Trade policy can sound complicated. But it’s not. Multinational corporations want a free hand to embark on a race to the bottom — constantly leaping across borders in search of sites where protections for workers are limited, where the environment is not protected, and where the ability of citizens to say “no” to corporate power is controlled by authoritarian governments.
If Congress approves fast-track trade promotion authority and surrenders its full power to oversee and amend the proposed Trans-Pacific Partnership trade deal, the corporations are likely to get what they want. If Congress retains its oversight authority, workers and citizens and communities, in the U.S. and abroad, have a chance to get what they need.
The corporations and their political pawns will make their self-serving claims. They always do.
But the truth remains that, as Congressman Mark Pocan warns, “This trade promotion authority bill repeats the trade mistakes of the past and fails to provide critical protections for American workers, the environment, and our overall economy.”
The Wisconsin Democrat does not ask constituents to simply trust him. He asks them to consider the reality they have witnessed.
“Over the last three decades, in large part because of bad trade deals like NAFTA and CAFTA, Americans have worked harder than ever for less. In fact, hundreds of thousands of jobs — factory jobs, middle-class jobs — in states across the country were lost,” says Pocan. “Anyone who does not see the connection between our economy and the failed trade agreements of the past will remain on the wrong side of the future. We cannot let history repeat itself by pushing a trade promotion authority bill which paves the road for an agreement which undermines American sovereignty and puts our workers’ wages and jobs at risk.”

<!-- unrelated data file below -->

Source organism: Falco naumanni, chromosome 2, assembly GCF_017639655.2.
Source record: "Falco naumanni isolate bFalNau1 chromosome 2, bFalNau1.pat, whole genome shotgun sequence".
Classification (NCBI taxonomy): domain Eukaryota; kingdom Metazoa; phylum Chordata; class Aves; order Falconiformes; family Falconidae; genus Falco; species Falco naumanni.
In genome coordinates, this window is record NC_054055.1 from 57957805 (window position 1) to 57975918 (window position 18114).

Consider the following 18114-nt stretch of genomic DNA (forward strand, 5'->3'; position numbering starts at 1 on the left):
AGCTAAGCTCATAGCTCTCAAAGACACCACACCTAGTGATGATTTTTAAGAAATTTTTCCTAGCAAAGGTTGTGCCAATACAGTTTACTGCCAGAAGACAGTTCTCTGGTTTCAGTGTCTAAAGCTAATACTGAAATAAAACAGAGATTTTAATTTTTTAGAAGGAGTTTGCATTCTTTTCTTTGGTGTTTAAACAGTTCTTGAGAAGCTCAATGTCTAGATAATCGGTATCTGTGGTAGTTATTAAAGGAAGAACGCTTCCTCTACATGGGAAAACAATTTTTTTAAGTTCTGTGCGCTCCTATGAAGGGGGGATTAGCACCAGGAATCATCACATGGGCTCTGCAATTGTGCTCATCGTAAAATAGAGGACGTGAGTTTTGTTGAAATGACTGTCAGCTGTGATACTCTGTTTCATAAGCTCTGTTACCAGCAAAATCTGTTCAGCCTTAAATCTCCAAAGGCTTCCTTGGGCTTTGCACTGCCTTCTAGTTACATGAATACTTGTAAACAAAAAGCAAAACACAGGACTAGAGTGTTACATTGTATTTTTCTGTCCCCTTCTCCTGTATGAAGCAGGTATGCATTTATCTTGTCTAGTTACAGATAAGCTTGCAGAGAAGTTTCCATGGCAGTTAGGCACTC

Pocan is right to be opposed. And Wisconsin is lucky to have a congressman who does not bend to corporate spin and power.
- Push For Secretive Trade Deal Is A War On Workers — Manufacturing jobs have been the backbone of the American workforce. During the heyday of U.S. middle-class growth in the mid-20th century, millions toiled at work that may have been hard on the body, but brought home enough to support a family. Times have changed. Bum trade deals like NAFTA killed upwards of 1 million U.S. jobs, many of which were shipped overseas. And it’s still a problem, as the looming 12-nation Trans-Pacific Partnership (TPP) shows. These big business handouts continue to hollow out the manufacturing base of communities and destroy middle-class jobs in their wake. President Obama in an interview last week downplayed the impact of unfair trade on the U.S. workforce, arguing that many manufacturing jobs are low-paying. But I disagree with the president. This nation’s manufacturing base provides a pathway to prosperity for many Americans, especially those who work union jobs. The Teamsters represent thousands of them. And this administration cannot shut the door on their future. You don’t have to just take my word on this. Members of the business community, like representatives from The Main Street Alliance and the U.S. Business and Industry Council, are saying that approving the TPP using fast track trade promotion authority will jeopardize good-paying U.S. jobs. The Pacific Rim Trade deal will only increase the 5 million manufacturing jobs lost since 2000 … Read the Rest